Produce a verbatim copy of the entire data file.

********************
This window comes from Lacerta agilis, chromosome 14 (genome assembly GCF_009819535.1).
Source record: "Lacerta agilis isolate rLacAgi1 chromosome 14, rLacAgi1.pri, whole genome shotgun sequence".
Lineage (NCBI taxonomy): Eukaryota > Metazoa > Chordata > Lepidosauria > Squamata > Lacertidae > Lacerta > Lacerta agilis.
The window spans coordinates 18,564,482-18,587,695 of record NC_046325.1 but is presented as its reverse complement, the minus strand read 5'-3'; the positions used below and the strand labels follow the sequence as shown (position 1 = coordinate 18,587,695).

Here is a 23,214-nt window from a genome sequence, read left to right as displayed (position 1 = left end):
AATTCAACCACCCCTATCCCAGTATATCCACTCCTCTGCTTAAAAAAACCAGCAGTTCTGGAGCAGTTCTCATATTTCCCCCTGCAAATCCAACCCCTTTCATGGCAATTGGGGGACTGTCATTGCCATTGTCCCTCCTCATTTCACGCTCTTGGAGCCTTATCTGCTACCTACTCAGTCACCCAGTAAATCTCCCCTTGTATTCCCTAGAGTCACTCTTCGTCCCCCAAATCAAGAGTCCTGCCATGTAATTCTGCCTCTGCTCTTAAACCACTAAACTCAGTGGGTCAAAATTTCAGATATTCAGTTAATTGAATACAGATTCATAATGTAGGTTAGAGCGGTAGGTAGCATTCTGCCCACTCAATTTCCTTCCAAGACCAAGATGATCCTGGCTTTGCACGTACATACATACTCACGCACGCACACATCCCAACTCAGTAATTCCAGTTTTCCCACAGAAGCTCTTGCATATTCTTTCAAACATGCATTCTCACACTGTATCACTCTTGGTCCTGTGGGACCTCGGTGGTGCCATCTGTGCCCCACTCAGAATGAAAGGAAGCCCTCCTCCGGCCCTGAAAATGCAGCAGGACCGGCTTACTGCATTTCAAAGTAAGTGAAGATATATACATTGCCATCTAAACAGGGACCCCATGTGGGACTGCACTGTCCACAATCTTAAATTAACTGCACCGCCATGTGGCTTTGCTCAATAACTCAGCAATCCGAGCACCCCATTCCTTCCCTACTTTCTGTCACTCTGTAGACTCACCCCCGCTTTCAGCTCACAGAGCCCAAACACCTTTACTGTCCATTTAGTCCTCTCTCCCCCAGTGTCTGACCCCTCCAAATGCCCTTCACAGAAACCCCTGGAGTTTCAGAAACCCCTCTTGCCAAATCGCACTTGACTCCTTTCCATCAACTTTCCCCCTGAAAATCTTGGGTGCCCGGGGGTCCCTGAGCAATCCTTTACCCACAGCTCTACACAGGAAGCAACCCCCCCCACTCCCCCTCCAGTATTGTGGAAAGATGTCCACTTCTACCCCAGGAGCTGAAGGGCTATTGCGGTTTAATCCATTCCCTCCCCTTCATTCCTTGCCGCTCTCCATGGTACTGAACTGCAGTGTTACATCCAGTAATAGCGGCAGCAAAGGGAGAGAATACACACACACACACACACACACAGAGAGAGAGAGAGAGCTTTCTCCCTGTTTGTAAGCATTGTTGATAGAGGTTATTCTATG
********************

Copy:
This window comes from Lacerta agilis, chromosome 14 (genome assembly GCF_009819535.1).
Source record: "Lacerta agilis isolate rLacAgi1 chromosome 14, rLacAgi1.pri, whole genome shotgun sequence".
Lineage (NCBI taxonomy): Eukaryota > Metazoa > Chordata > Lepidosauria > Squamata > Lacertidae > Lacerta > Lacerta agilis.
The window spans coordinates 18,564,482-18,587,695 of record NC_046325.1 but is presented as its reverse complement, the minus strand read 5'-3'; the positions used below and the strand labels follow the sequence as shown (position 1 = coordinate 18,587,695).

Here is a 23,214-nt window from a genome sequence, read left to right as displayed (position 1 = left end):
AATTCAACCACCCCTATCCCAGTATATCCACTCCTCTGCTTAAAAAAACCAGCAGTTCTGGAGCAGTTCTCATATTTCCCCCTGCAAATCCAACCCCTTTCATGGCAATTGGGGGACTGTCATTGCCATTGTCCCTCCTCATTTCACGCTCTTGGAGCCTTATCTGCTACCTACTCAGTCACCCAGTAAATCTCCCCTTGTATTCCCTAGAGTCACTCTTCGTCCCCCAAATCAAGAGTCCTGCCATGTAATTCTGCCTCTGCTCTTAAACCACTAAACTCAGTGGGTCAAAATTTCAGATATTCAGTTAATTGAATACAGATTCATAATGTAGGTTAGAGCGGTAGGTAGCATTCTGCCCACTCAATTTCCTTCCAAGACCAAGATGATCCTGGCTTTGCACGTACATACATACTCACGCACGCACACATCCCAACTCAGTAATTCCAGTTTTCCCACAGAAGCTCTTGCATATTCTTTCAAACATGCATTCTCACACTGTATCACTCTTGGTCCTGTGGGACCTCGGTGGTGCCATCTGTGCCCCACTCAGAATGAAAGGAAGCCCTCCTCCGGCCCTGAAAATGCAGCAGGACCGGCTTACTGCATTTCAAAGTAAGTGAAGATATATACATTGCCATCTAAACAGGGACCCCATGTGGGACTGCACTGTCCACAATCTTAAATTAACTGCACCGCCATGTGGCTTTGCTCAATAACTCAGCAATCCGAGCACCCCATTCCTTCCCTACTTTCTGTCACTCTGTAGACTCACCCCCGCTTTCAGCTCACAGAGCCCAAACACCTTTACTGTCCATTTAGTCCTCTCTCCCCCAGTGTCTGACCCCTCCAAATGCCCTTCACAGAAACCCCTGGAGTTTCAGAAACCCCTCTTGCCAAATCGCACTTGACTCCTTTCCATCAACTTTCCCCCTGAAAATCTTGGGTGCCCGGGGGTCCCTGAGCAATCCTTTACCCACAGCTCTACACAGGAAGCAACCCCCCCCACTCCCCCTCCAGTATTGTGGAAAGATGTCCACTTCTACCCCAGGAGCTGAAGGGCTATTGCGGTTTAATCCATTCCCTCCCCTTCATTCCTTGCCGCTCTCCATGGTACTGAACTGCAGTGTTACATCCAGTAATAGCGGCAGCAAAGGGAGAGAATACACACACACACACACACACACAGAGAGAGAGAGAGAGCTTTCTCCCTGTTTGTAAGCATTGTTGATAGAGGTTATTCTATG